I had never taken any business courses. As I rose, I realized
that management and leadership skills were the key to better communication and credibility with my peers and superiors. So, I decided to attend business school while working
full-time. My drive to keep learning led to earning my MBA,
which in turn has offered many opportunities in my career.
Today, working in a heavily regulated field like the
mortgage and finance industry, I’m challenged by new
regulations constantly being implemented and adapted. I
need to stay current and become educated on regulatory
developments and understand the minute details of industry regulations, so I can advise our company on the best
ways to protect our consumer customers and our business interests. Local, state, and federal laws and regulations
change constantly, and unlike school, the grading system is
pass or fail. Educational discipline helps you to stay sharp all
the time, no matter what stage of your career you’re in.
LET YOUR ACCOMPLISHMENTS
SPEAK FOR YOU
Many people shy away from promoting themselves in
fear of being judged or coming across as having a big ego.
However, self-promotion is the key for standing out in the
workplace. But how do you do it without coming across
the wrong way? Easy: let your accomplishments speak for
Most ambitious people let their aspirations drive their
self-promotion. However, it’s much easier on you and your
team members if you always focus your work on the objectives of the business.
More specifically, focus on outcomes, not the work
that’s going into achieving the outcomes. If you do this,
you’ll find that self-promotion and communicating about
what you want to achieve is quite natural and accepted by
your peers and superiors.
PREPARE FOR AND TAKE THE LONG ROAD
Most people, and especially ambitious people, have
an idea of where they want to go, and tend to lose steam
when the path they envisioned starts revealing twists and
turns. It’s best to just admit now that your career won’t follow a linear route. If you see it this way, the wins you rack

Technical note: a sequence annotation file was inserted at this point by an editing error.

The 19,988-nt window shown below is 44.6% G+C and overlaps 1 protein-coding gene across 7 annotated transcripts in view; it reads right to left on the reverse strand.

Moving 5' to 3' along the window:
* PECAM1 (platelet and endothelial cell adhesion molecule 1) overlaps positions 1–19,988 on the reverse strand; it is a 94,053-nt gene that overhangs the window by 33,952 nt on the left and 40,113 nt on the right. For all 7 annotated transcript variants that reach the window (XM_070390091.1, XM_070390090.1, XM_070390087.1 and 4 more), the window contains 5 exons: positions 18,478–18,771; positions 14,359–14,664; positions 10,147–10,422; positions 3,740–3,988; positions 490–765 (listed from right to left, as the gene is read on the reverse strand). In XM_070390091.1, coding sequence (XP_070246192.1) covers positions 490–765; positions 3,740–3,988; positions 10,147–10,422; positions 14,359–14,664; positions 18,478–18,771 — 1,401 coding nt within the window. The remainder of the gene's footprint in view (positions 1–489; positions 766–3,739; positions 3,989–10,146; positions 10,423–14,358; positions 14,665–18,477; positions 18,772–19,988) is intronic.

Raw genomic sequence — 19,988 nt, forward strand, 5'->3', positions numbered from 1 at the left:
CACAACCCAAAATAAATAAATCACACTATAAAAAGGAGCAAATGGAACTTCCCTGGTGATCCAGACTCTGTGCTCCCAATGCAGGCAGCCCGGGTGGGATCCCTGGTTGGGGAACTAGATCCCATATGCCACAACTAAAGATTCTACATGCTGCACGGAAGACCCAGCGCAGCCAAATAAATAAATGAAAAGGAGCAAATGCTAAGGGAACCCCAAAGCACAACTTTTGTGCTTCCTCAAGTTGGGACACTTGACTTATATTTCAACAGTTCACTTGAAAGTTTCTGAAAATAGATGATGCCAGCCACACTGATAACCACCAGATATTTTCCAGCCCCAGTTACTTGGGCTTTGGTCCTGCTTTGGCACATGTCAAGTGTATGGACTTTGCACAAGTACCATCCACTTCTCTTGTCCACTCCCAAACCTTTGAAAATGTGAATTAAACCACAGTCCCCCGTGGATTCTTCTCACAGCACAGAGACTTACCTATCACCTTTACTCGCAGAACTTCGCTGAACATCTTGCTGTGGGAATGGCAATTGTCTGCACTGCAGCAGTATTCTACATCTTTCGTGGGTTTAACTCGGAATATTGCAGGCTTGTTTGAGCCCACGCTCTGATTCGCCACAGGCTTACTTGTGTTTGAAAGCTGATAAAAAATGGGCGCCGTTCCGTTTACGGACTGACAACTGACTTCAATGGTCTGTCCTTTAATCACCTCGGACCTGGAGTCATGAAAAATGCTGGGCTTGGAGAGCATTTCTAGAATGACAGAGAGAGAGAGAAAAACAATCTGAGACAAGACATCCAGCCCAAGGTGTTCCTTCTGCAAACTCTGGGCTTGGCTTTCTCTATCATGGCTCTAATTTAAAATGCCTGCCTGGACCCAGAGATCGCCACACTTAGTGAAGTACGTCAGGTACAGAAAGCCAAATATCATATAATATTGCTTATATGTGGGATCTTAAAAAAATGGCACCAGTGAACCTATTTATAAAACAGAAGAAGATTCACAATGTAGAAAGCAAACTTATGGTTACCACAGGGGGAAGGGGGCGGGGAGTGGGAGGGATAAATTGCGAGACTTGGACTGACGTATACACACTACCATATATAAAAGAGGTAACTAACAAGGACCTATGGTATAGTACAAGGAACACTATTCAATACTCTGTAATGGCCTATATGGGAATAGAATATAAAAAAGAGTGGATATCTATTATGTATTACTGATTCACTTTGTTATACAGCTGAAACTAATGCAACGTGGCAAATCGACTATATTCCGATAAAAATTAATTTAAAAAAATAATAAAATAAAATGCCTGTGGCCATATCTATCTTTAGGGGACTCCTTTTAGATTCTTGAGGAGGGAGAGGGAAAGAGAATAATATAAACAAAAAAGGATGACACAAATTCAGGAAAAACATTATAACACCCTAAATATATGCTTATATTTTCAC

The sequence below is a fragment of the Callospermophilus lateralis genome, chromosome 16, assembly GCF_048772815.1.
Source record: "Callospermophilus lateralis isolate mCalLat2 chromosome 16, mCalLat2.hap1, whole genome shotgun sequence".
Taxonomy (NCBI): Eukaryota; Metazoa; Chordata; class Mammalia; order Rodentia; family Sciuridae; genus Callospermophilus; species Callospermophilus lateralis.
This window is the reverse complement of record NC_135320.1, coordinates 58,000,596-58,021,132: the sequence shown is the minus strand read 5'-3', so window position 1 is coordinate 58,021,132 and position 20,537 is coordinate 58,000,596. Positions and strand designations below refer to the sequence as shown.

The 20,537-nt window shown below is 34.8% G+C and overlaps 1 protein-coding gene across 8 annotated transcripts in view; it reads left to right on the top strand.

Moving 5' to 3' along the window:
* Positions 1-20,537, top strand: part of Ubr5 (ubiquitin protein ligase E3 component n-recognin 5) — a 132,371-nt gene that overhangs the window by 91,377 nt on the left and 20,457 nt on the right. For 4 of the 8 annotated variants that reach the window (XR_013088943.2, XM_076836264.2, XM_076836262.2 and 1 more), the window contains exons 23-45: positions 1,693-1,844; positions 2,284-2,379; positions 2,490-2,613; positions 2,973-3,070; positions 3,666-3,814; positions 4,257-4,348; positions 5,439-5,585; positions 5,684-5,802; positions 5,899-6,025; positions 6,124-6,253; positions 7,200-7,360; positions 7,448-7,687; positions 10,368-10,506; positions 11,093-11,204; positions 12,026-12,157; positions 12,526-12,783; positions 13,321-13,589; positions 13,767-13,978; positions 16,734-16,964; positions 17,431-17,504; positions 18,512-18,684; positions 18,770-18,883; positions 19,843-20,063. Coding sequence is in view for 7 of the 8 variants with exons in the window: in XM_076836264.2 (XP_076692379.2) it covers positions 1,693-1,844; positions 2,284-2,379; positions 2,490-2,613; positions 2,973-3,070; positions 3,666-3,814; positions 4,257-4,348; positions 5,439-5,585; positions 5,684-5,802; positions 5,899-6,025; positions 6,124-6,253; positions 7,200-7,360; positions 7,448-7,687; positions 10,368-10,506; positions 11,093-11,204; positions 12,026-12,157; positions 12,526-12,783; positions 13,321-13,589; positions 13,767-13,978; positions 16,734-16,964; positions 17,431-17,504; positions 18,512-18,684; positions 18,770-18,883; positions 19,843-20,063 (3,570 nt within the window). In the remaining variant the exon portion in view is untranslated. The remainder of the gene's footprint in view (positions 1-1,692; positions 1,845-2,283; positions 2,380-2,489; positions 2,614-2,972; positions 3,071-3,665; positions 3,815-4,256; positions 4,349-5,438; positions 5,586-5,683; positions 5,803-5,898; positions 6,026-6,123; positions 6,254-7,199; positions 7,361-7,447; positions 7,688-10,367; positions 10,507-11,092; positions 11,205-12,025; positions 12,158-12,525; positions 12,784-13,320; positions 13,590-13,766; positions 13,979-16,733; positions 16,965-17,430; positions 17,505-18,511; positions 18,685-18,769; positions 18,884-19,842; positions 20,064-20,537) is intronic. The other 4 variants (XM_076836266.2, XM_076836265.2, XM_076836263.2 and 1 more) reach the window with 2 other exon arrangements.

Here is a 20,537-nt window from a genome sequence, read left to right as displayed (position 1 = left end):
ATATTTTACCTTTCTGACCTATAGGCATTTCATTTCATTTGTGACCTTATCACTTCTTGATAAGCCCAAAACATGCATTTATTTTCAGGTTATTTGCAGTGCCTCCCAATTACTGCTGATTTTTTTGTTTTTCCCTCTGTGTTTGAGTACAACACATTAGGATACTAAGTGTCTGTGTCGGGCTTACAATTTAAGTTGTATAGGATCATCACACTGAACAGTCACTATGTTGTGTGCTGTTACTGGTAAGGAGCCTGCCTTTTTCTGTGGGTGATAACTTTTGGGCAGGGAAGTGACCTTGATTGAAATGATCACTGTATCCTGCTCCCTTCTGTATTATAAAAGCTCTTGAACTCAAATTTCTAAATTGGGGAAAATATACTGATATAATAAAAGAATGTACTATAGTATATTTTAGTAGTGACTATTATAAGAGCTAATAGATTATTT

up will be more rewarding. Persistence and resilience will
help you navigate any detours and achieve your goals. Just
think of these challenges as simply presenting you with a
different route along the way.
I’m an introvert, but I have a job where I lead and manage people. I talk to regulators, investors, and executives
regularly, which can be quite intimidating. And during my career, I have left jobs that I was doing well at so that I could
take on work that gave me new skillsets and deepened my
knowledge base. Making these career path changes have
been some of the toughest decisions of my life, but each
time I’ve steered away from my comfort zone, I’ve achieved
confidence and personal satisfaction that no compensation
reward could ever match. And in some cases, the compensation was there too!
ALWAYS PRIORITIZE NETWORKING
A well-cultivated network is your most valuable career
advancement asset. You can have all the skills you need
to be successful in your career or a specific role you’re
seeking, but it can easily fall flat without the right people
supporting you at the right moments.
Likewise, networks are critical for knowledge to make
you better at your job. If there is any situation I am unfamiliar with, I tap into my network for real life cases and insights
on that topic. And I do the same for my connections which
keeps these relationships fresh and mutually beneficial.
So, if you get sleepy or complacent on your networking, it can make you a less effective employee and/or leave
you short on career options.
An example: I’ve been involved in many networking
groups over the years, and now, I’m most actively involved
in the Bay Area Asian American General Counsel Network
and the San Francisco Bank Attorney Association. I was recently invited to join a new Fintech Attorney group, which
is a highly relevant group for our current era. It’s coming at
one of the busiest times of my career, but I’m readjusting
some of my current routines to accommodate it because
I cannot afford not to participate in a group discussing the
most important issues going on in our industry right now.
THE ONLY DUMB QUESTIONS ARE THE
ONES YOU DON’T ASK
Asking questions is a sign of a confident and curious
person. Companies value employees who actively engage
in meetings and discussions. So, although your first instinct
may be to stay quiet if you are unsure, speak up.
As I said, I’m an introvert so my personal nature is to
stay quiet. But my professional nature as an attorney is
always full of questions, so as I’ve matured in my career, I